My goal was to have the virtuals talk to it as well.

Thanks all

from dmesg...

usb.c: registered new driver usbdevfs

usb.c: registered new driver hub

usb-ohci.c: USB OHCI at membase 0xd20c6000, IRQ 16

usb-ohci.c: usb-00:0f.2, ServerWorks OSB4/CSB5 OHCI USB Controller

usb.c: new USB bus registered, assigned bus number 1

hub.c: USB hub found

hub.c: 4 ports detected

usb.c: registered new driver hiddev

usb.c: registered new driver hid

hid-core.c: v1.8.1 Andreas Gal, Vojtech Pavlik &lt;vojtech@suse.cz&gt;

hid-core.c: USB HID support drivers

mice: PS/2 mouse device common for all mice

hub.c: new USB device 00:0f.2-3, assigned address 2

input0: USB HID v1.11 Device on usb1:2.1

hub.c: new USB device 00:0f.2-4, assigned address 3

input1: USB HID v1.00 Keyboard http://P.I. Engineering PC Keyboard/Mouse to USB Adapter on usb1:3.0

input2: USB HID v1.00 Mouse http://P.I. Engineering PC Keyboard/Mouse to USB Adapter on usb1:3.1

Initializing USB Mass Storage driver...

usb.c: registered new driver usb-storage

scsi1 : SCSI emulation for USB Mass Storage devices

Vendor: WD Model: My Book Rev: 1010

Type: Direct-Access ANSI SCSI revision: 02

Vendor: WD Model: My Book Device Rev: 1010

Type: Enclosure ANSI SCSI revision: 02

VMWARE SCSI Id: Supported VPD pages for sda : 0x0 0x1 0x2 0x80 0x83 0xc1

VMWARE SCSI Id: Device id info for sda: 0x2 0x1 0x57 0x44 0x20 0x20 0x20 0x20 0x20 0x20 0x4d 0x79 0x20 0x42 0x6f 0x6f 0x6b 0x20 0x20 0x20 0x20 0x20 0x20 0x20 0x20 0x20 0x57 0x55 0x32 0x51 0x31 0x30 0x30 0x31 0x39 0x35 0x31 0x37 0x20 0x20

VMWARE SCSI Id: Id for sda 0x57 0x55 0x32 0x51 0x31 0x30 0x30 0x31 0x39 0x35 0x31 0x37 0x20 0x20 0x20 0x20 0x4d 0x79 0x20 0x42 0x6f 0x6f

VMWARE: Unique Device attached as scsi disk sda at scsi1, channel 0, id 0, lun 0

Attached scsi disk sda at scsi1, channel 0, id 0, lun 0

SCSI device sda: 3907017568 512-byte hdwr sectors (2001367 MB)

sda: sda1

WARNING: USB Mass Storage data integrity not assured

USB Mass Storage device found at 2

USB Mass Storage support registered.

EXT3 FS 2.4-0.9.19, 19 August 2002 on cciss(104,2), internal journal

Adding Swap: 554200k swap-space (priority -1)

kjournald starting. Commit interval 5 seconds

EXT3 FS 2.4-0.9.19, 19 August 2002 on cciss(104,1), internal journal

EXT3-fs: mounted filesystem with ordered data mode.

kjournald starting. Commit interval 5 seconds

EXT3 FS 2.4-0.9.19, 19 August 2002 on cciss(104,6), internal journal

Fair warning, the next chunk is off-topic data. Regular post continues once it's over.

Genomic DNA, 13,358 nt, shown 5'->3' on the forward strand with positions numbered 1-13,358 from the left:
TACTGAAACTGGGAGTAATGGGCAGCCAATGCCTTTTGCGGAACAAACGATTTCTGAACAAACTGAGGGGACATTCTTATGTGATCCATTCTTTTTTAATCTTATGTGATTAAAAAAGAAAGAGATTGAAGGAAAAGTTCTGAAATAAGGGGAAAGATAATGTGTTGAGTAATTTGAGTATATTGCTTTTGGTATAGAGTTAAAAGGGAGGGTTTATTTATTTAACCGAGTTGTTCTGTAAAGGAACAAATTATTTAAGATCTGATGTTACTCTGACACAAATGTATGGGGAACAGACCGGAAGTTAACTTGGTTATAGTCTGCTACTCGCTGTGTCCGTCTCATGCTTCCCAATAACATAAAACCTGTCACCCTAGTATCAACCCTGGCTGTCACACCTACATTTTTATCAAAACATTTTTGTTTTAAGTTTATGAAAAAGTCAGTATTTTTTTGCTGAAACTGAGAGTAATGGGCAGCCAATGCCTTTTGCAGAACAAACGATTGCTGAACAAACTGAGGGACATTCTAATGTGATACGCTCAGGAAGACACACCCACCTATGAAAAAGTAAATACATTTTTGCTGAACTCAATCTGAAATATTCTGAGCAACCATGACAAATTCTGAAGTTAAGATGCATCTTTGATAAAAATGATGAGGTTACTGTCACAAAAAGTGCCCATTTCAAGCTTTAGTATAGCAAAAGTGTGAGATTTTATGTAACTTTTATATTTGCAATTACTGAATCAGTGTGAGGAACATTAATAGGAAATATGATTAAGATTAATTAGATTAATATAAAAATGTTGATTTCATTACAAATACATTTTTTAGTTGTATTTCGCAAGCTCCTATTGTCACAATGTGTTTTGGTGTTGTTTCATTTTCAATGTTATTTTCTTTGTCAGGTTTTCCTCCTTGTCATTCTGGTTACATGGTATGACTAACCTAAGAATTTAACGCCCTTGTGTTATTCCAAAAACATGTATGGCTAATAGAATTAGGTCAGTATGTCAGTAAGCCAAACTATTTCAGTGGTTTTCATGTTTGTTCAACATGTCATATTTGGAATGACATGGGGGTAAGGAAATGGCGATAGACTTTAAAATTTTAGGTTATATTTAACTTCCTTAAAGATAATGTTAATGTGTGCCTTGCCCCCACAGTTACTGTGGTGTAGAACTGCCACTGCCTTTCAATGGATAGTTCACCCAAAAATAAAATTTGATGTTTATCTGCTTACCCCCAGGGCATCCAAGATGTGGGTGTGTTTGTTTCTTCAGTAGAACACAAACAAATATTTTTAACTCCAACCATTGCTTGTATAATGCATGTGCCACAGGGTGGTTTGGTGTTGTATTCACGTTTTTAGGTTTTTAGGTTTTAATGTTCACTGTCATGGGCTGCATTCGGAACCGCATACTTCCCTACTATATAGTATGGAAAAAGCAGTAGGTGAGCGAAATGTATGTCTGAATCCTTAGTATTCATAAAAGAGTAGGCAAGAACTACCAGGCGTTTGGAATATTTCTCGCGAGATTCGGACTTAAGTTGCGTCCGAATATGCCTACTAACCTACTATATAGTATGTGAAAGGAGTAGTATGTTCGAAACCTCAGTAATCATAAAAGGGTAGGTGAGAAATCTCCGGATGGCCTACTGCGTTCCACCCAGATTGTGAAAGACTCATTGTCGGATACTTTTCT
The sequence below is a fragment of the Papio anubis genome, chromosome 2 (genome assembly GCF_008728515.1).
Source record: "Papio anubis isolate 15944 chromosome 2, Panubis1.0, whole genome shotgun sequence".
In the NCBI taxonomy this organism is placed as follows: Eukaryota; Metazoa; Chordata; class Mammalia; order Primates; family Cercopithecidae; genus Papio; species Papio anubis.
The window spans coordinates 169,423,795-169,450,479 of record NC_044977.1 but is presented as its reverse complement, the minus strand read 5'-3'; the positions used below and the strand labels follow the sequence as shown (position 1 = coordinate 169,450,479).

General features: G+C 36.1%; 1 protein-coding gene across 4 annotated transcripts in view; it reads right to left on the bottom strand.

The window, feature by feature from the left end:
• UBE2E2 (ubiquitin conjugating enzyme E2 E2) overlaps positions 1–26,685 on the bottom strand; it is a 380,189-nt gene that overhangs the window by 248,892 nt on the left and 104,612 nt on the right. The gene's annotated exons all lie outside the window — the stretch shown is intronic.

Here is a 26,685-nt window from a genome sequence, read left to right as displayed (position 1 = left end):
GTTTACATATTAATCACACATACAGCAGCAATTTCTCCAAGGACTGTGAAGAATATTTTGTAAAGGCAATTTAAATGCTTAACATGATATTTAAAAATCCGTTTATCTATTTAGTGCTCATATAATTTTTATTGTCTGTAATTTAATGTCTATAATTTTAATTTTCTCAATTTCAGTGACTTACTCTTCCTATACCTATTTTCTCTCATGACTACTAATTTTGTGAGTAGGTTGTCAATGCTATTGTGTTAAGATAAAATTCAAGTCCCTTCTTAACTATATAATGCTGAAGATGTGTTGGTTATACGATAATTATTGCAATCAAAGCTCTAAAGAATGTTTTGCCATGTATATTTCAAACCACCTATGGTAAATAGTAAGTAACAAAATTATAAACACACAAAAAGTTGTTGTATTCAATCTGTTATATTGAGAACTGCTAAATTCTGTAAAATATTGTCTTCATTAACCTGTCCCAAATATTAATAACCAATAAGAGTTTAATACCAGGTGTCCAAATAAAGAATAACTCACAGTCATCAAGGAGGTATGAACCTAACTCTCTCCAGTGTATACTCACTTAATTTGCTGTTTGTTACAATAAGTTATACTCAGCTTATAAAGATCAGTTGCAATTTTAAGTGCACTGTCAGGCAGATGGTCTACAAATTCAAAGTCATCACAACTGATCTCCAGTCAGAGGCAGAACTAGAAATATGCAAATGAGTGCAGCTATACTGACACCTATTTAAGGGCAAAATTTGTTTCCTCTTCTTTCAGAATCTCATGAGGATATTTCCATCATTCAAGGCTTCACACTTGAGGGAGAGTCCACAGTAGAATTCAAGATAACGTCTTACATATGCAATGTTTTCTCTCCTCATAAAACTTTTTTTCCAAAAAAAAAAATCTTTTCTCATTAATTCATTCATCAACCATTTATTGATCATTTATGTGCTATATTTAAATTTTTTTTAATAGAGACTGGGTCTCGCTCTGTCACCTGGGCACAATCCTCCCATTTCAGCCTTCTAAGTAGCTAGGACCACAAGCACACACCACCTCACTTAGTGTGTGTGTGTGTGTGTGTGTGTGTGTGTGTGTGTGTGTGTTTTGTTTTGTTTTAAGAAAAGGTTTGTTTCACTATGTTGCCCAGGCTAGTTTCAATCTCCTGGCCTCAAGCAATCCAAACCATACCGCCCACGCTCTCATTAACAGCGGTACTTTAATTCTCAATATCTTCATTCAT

EXT3-fs: mounted filesystem with ordered data mode.

microcode: CPU0 already at revision 0x38 (current=0x38)

microcode: No suitable data for cpu 0

ip_tables: (C) 2000-2002 Netfilter core team

ip_conntrack version 2.1 (2176 buckets, 17408 max) - 308 bytes per conntrack

Intel(R) PRO/1000 Network Driver - version 7.3.15

Copyright (c) 1999-2006 Intel Corporation.

Intel(R) PRO/1000 Network Driver - version 7.3.15

Copyright (c) 1999-2006 Intel Corporation.

0 Kudos
Texiwill
Leadership
Leadership

Hello,

My goal was to have the virtuals talk to it as well.

This is not possible within VMware ESX or VMware ESXi. You can not present a USB device to a VM. You can however use a USB over IP device.

The problem this thread is addressing is the use of a USB drive within the Service Console fails with SC kernel errors to which there is no solution yet.


Best regards,

Edward L. Haletky

VMware Communities User Moderator

====

Author of the book 'VMWare ESX Server in the Enterprise: Planning and Securing Virtualization Servers', Copyright 2008 Pearson Education.

CIO Virtualization Blog: http://www.cio.com/blog/index/topic/168354

As well as the Virtualization Wiki at http://www.astroarch.com/wiki/index.php/Virtualization

--
Edward L. Haletky
vExpert XIV: 2009-2022,
VMTN Community Moderator
vSphere Upgrade Saga: https://www.astroarch.com/blogs
GitHub Repo: https://github.com/Texiwill
0 Kudos
gmacarthii
Contributor
Contributor

thanks...

It's interesting that you can boot a usb device... a la cd, and present it

via the console. but not a quick storage solution.

0 Kudos
Texiwill
Leadership
Leadership

Hello,

Most CDROM devices are PATA devices and SOme SATA devices. These are presentable. However no USB CDROm is presentable unless the hardware is first translating it to some other hardware form. Installation is not the same as running with VMs.


Best regards,

Edward L. Haletky

VMware Communities User Moderator

====

Author of the book 'VMWare ESX Server in the Enterprise: Planning and Securing Virtualization Servers', Copyright 2008 Pearson Education.

CIO Virtualization Blog: http://www.cio.com/blog/index/topic/168354

As well as the Virtualization Wiki at http://www.astroarch.com/wiki/index.php/Virtualization

--
Edward L. Haletky
vExpert XIV: 2009-2022,
VMTN Community Moderator
vSphere Upgrade Saga: https://www.astroarch.com/blogs
GitHub Repo: https://github.com/Texiwill
0 Kudos
kevin000
Contributor
Contributor

Hello,

I just ran the same test on my dl380G5 and the USB device fails. I think you should open a SR with your VMware Support Representative.

Now this is interesting. I repeated the test on the same server, with the same hard drive, on ESX 3.0.2 (52542), and it worked fine. I was able to copy 189GB from USB to my VMFS datastore in 139min - not fast, but absolutely acceptable for our needs. I need to do what you've suggested and open a case with support.

kevin

0 Kudos
Toronto_VMUG
Contributor
Contributor

Same error booting from USB DVD Drive.

Always the CD rom would load (ESX Server 3.5 Update 5) Press Enter for Graphical...

Starts running the installer then hangs on usb.c new USB bus registered, assigned bus number 1

HP Proliant DL165 G6 Single 6 way AMD Opteron, 8 GB Ram, 4x 146 GB SAS drives in an array.

Tried bootable USB key, would not detect/boot.

Tried to force USB device to be CDROM (instead of AUTO)

Finally. In the Bios I selected the following:

Advanced

USB Configuration

USB 2.0 Controller Mode

Changed the speed setting from "High Speed" (Default) to "Full Speed"

Saved settings.

The installation went through completely.

Remove CD, restarts every time.

0 Kudos